SHAHRISTAN DISTRICT, Daikundi Province -- The wind blows, rustling the yellow and green leaves on the trees of Paye Wargha Alawdal village.
It is noon, and most of the villagers are inside their homes, the peaceful silence broken only occasionally by the sound of children playing games.
Fatima, 40, a resident of the village, is washing dishes under a faucet installed in her yard.
"Life is much easier now," she said. "Now I do not need to walk long distances to reach a well."
Almost 240 households live in Paye Wargha Alawdal village in Shahristan District of Daikundi Province, where the lack of access to sufficient and clean drinking water had brought about an increase in disease.
"We used to bring our drinking water from streams, and we had many cases of tuberculosis," said Mohammad Daoud, 47, a member of the local Community Development Council (CDC). "Now, people drink the water from the pipe system, and the number of people getting disease is very low."
The problem was solved when villagers built a water supply system with help from the National Solidarity Programme (NSP), the Afghan government's flagship programme for rural development.
Implemented by the village CDC, the water system, completed in November 2015, ensures a reliable water supply to more than 55 beneficiary households through a tank connected by a pipeline to a newly dug well.
With the new water system running, the villagers say they have seen a dramatic decrease in the incidence of infectious diseases, and the water system has benefited villagers in other ways.
"In the past, I had to walk 500 meters three times a day to fetch water," said Jan Ali, 14, a 7th-grade student. "Before the water supply system ... I was always busy bringing the water by donkey. Now I have more time."
Women participate in decision making
NSP is implemented by the Ministry of Rural Rehabilitation and Development. It is supported by the International Development Association, the World Bank Group's fund for the poorest countries; the Afghanistan Reconstruction Trust Fund; the Japan Social Development Fund and bilateral donors.
NSP started its work in Daikundi in 2003, eventually covering all eight districts and establishing 750 CDCs across the province. The programme has completed almost 1,600 projects in the areas of transport, education and drinking water.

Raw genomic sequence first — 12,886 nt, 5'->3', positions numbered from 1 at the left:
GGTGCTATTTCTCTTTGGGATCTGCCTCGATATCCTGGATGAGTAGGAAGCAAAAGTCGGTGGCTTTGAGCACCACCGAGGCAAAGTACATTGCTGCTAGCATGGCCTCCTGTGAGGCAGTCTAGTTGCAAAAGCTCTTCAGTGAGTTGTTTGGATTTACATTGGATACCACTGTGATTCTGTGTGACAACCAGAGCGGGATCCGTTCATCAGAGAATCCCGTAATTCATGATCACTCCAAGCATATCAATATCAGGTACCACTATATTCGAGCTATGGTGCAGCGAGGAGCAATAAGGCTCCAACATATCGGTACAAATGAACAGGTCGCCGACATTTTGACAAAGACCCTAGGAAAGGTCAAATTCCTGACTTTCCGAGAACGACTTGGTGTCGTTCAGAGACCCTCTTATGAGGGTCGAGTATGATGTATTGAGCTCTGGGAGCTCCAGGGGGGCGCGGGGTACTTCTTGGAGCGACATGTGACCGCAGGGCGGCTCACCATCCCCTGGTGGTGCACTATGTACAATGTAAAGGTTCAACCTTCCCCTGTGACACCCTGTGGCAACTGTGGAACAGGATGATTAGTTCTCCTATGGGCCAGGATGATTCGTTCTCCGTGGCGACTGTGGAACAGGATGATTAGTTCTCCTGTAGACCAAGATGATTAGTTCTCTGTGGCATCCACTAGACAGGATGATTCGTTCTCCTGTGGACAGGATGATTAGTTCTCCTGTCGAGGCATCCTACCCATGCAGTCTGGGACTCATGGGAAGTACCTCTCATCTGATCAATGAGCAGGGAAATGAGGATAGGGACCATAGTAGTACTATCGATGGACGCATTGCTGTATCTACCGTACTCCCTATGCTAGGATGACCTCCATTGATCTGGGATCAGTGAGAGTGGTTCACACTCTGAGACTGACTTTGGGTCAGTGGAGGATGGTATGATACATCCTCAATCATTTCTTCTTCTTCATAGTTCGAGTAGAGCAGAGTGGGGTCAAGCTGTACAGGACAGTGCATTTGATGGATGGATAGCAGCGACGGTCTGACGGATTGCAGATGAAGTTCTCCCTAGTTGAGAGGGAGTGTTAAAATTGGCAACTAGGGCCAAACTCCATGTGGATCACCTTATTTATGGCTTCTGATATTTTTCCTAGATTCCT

However, the most significant gain has been in women's empowerment.
"Our biggest achievement in Daikundi is the equal participation of women in all the CDCs," said NSP provincial officer Ali Jan. "Women actively participate in all of NSP's decision-making processes and activities."
In Paye Wargha Alawdal village, women comprise half of the CDC and take leadership roles.
CDC member Noor Hussain, 65, said his wife is also an elected CDC member. "Women are helping us a lot to implement the projects better," he said.
Villager buy-in vital to success
Paye Wargha Alawdal village has received two rounds of NSP block grants. In the first round in 2004, villagers built a 845-metre-long protection wall and purchased 82 solar panels.
In the second round of NSP funding in 2013, totaling 2.3 million AFN (US $34,430), Paye Wargha villagers established the water supply system and constructed 61 latrines.
Villager buy-in is a key component of NSP, sustaining the programme's impact for the long term.
"Even though roads were poor in Daikundi and it was a challenge to deliver raw materials for the projects, NSP completed them successfully," said Ali Jan. "This is because we had the strong support of the villagers."
"All the projects we implemented through NSP brought big differences in our village," said Mohammad Ali, 32, a local villager. "Now, we can reach a clinic faster, we have sufficient water and we have no fear of floods."
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